Learn Where Your Food Comes From and Welcome Yet More New Noodle-Based Overlords.
Welcome to The Spread, our weekly feature that aims to share all the area restaurant, food and beverage industry news that's fit to print. Except, this is the Internet, so space isn't a concern. Also: Good thing, because this is Dallas and this town always has breaking restaurant news going down like whoa.
Any self-respecting foodie, chef, restaurateur or, well, pretty much anyone who cares about the quality of their food can tell you that, when it comes to what you eat, locally sourced is usually the way to go.
It just is. For one thing, it better guarantee that the food being eaten is always fresh — and, more than likely, that it's produced responsibly.
Unfortunately, a lot of the time, people are unaware of the challenges faced by the hard-working farmers behind the fare that shows up on their plates.
Well, here's a chance to correct that error: Tomorrow night at the Dallas Farmers Market, Dallas will play host The Texas Farm-to-Table Caucus, which specifically hopes to alert area eaters to the processes behind their dining options. And it should be tasty, too, as local chefs such as Graham Dodds of Central 214, Adam West of The Porch, Sharon Hage of SHage Consulting (The Rustic, Sylvan Thirty and more) and Mark Wootton of Garden Cafe have teamed up to create a menu that reflects the diversity of ingredients grown and produced in the area, all while stressing the importance buying local to increase community support and decrease our carbon footprint.
“[The chefs] are passionate advocates of sourcing their products through local farmers, artisans, and vendors in an effort to support our local businesses and influence change in the way in which we think about our food and food sourcing,” says event spokesman Josh Newton.
The menu will include a red snapper ceviche with fresh avocado, poblano, heirloom radish and cilantro, smoked beef short rib, jalapeno sausage, Texas peach and blackberry cobblers, and more. Dinner also includes a selection of local beers from Grapevine Craft Brewery, Noble Rey Brewing Co., Lakewood Brewing Co., Collective Brewing Project, Cedar Creek Brewery, Deep Ellum Brewing Co., Rabbit Hole Brewing, Martin House Brewing Co. and Franconia Brewing.
Tickets are currently on sale for $60 right here, with proceeds of the event going to the Caucus to help better educate the state legislature on food and agriculture issues, and to support local and state farmers and businesses.
Speaking of interesting menus: The Libertine on Lower Greenville just debuted its new summer menu and it finds the pub doing some creative things with its bar fare. Among the more interesting items? A benedict made with candied bacon, a new duck confit tacos dish and little sour cream donuts that come served with a maple bourbon glaze.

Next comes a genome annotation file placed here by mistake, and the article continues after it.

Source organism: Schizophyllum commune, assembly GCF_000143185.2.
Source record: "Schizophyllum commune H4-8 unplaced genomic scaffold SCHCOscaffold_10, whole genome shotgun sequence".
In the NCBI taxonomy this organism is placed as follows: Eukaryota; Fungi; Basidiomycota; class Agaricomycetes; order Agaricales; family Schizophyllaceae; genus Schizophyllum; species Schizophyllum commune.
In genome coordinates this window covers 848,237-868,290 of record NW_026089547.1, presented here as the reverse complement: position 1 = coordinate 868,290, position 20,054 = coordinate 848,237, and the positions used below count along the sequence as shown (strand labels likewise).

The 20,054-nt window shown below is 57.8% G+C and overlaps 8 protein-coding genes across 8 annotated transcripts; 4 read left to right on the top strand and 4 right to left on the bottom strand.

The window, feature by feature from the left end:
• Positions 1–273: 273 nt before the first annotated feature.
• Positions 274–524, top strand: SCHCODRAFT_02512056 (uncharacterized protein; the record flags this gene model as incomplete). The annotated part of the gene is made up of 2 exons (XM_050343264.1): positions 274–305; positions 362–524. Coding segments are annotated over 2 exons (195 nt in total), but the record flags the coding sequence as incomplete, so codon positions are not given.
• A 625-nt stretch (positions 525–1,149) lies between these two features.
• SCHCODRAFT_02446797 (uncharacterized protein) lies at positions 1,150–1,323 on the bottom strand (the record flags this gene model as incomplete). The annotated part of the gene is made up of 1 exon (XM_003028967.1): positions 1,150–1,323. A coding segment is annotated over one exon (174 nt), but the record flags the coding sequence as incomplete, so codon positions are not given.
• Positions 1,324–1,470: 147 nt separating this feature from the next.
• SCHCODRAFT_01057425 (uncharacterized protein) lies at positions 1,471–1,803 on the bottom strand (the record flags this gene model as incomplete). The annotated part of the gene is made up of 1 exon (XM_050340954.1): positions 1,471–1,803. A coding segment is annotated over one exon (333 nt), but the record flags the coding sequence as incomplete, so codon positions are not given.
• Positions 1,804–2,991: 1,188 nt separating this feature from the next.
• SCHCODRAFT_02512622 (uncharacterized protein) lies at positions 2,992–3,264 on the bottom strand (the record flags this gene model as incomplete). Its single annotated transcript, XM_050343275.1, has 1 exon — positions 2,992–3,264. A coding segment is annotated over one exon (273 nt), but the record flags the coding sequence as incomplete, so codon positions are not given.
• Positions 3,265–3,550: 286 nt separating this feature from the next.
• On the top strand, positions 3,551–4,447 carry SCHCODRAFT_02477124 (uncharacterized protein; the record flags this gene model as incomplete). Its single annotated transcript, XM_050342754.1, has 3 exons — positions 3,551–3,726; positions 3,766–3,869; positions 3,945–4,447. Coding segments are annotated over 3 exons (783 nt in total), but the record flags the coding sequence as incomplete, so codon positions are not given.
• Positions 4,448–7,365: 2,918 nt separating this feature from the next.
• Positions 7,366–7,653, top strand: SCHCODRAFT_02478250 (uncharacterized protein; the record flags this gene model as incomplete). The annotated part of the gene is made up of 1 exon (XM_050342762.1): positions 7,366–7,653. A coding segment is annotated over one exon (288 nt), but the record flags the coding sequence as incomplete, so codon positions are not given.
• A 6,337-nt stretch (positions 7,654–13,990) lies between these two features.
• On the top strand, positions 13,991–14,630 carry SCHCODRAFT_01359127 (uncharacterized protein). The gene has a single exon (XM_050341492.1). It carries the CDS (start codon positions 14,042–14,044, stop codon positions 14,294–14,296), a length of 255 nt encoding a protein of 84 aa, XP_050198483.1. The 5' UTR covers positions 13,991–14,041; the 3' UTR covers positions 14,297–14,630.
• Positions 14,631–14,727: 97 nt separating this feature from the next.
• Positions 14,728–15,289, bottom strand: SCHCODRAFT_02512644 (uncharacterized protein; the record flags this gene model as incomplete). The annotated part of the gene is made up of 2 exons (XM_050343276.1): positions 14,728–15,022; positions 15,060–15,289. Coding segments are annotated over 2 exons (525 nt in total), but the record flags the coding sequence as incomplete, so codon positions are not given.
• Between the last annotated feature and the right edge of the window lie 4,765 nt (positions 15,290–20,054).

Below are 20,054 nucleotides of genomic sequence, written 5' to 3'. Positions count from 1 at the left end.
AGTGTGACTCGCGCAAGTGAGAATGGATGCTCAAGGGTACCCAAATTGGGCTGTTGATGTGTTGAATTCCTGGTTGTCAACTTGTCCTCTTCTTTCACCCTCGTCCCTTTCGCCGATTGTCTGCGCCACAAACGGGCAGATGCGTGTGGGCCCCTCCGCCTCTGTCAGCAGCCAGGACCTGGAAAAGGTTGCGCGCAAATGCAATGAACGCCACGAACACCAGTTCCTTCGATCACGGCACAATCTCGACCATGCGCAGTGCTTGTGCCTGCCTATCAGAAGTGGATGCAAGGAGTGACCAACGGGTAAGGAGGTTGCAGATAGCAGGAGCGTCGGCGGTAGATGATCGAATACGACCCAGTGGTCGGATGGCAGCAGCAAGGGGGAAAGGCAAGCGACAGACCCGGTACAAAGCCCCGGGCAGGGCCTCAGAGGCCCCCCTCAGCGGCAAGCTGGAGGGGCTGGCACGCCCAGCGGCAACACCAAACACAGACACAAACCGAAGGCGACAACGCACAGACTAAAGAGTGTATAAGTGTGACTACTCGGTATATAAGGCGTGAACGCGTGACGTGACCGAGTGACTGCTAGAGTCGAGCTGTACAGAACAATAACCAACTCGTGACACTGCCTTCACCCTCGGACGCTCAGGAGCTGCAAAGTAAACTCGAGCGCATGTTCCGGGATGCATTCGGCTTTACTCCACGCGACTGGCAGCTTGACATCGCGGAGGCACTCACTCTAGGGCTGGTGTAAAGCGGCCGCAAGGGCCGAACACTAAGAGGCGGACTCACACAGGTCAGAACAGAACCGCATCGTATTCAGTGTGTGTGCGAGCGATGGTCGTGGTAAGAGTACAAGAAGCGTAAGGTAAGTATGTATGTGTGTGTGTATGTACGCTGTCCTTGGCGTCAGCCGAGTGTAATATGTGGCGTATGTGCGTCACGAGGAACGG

Over in Exposition Park, meanwhile, the still-new Angry Dwarf Saloon is already getting revamped by Dallas restaurant vet Peter Tarantino, who's turning the spot it into a vinyl-themed, upscale pub called Record Lounge. The menu will include some trademark Italian dishes made from old Tarantino family recipes, plus healthier options such as paninis and low-fat turkey meatballs.
Up in Addison, the recently announced Ramen Hakata has passed along word that it could open as soon as July. So far, there’s no specific opening date, but construction should be finished by the end of the month.
But, as has so often been the case of late, that's hardly the only news to share as new noodle-inclined options goes. For instance? Well, a new pho spot called Pho Kitchen is set to hit the NorthPark Center food court this summer. Here, hungry shoppers will be able to choose options from a menu filled with Vietnamese staples such as chicken and beef pho, several varieties of bahn mi, vermicelli bowls, chicken curry with coconut milk, fresh spinach pasta and hot or iced Vietnamese coffee. Prices all clock out at less than $10 an item.
In other news: Velvet Taco continues to press forward with its expansion to Chicago, sharing this cryptic teaser picture on its Facebook page. But be sure to tell all of your Chicago friends to be on the look out, if only to brag about how you had it first.
Speaking of moves: The Book Doctor is moving to over to Cannon's Village at West Davis and Edgefield in Oak Cliff, if you're looking for a coffee or tea fix nearer to the Kessler Theater.
In more coffee news, fans of the recently opened Method Caffeination & Fare in East Dallas can now get their midday pick-me-ups just a little later, as the shop will now be open an hour later until 6 p.m. Monday through Friday.
Also in growth news this week: Favorite White Rock Local Market vendor Molli Sauces will now be available for purchase at Central Market. The sauces, which are all preservative-free and can be cooked with meat, seafood and vegetables, are all based on recipes from Acapulco, Mexico City, Morelos, Veracruz and Oaxaca. And they are delicious.
Lastly, let's end this week's notes with some craft beer news: Grapevine Craft Brewery is hosting a beer-canning run on Thursday. People are invited out to the brewery to help can beer in exchange for free beer. Canning starts at 9 a.m., and the event lasts all day… Elsewhere, Craft and Growler announced that it will be launching Revolver Brewing's Fracker Barrel One today at 6 p.m. The beer is a stout aged in red wine barrels for over a year and, if you buy any a liter of it, you can keep the growler, with a limit of one per person… Out in Fort Worth, meanwhile, The Collective Brewing Project is gearing up to release its first two beers: Mustache Rye'd, a porter with a rye malt and US and UK hops; and Pale Galaxy, an IPA with a tropical hop character. They'll be available starting on Thursday, June 12, at Brewed and on Friday, June 13, at Pour House.
Got a tip for The Spread? Email us!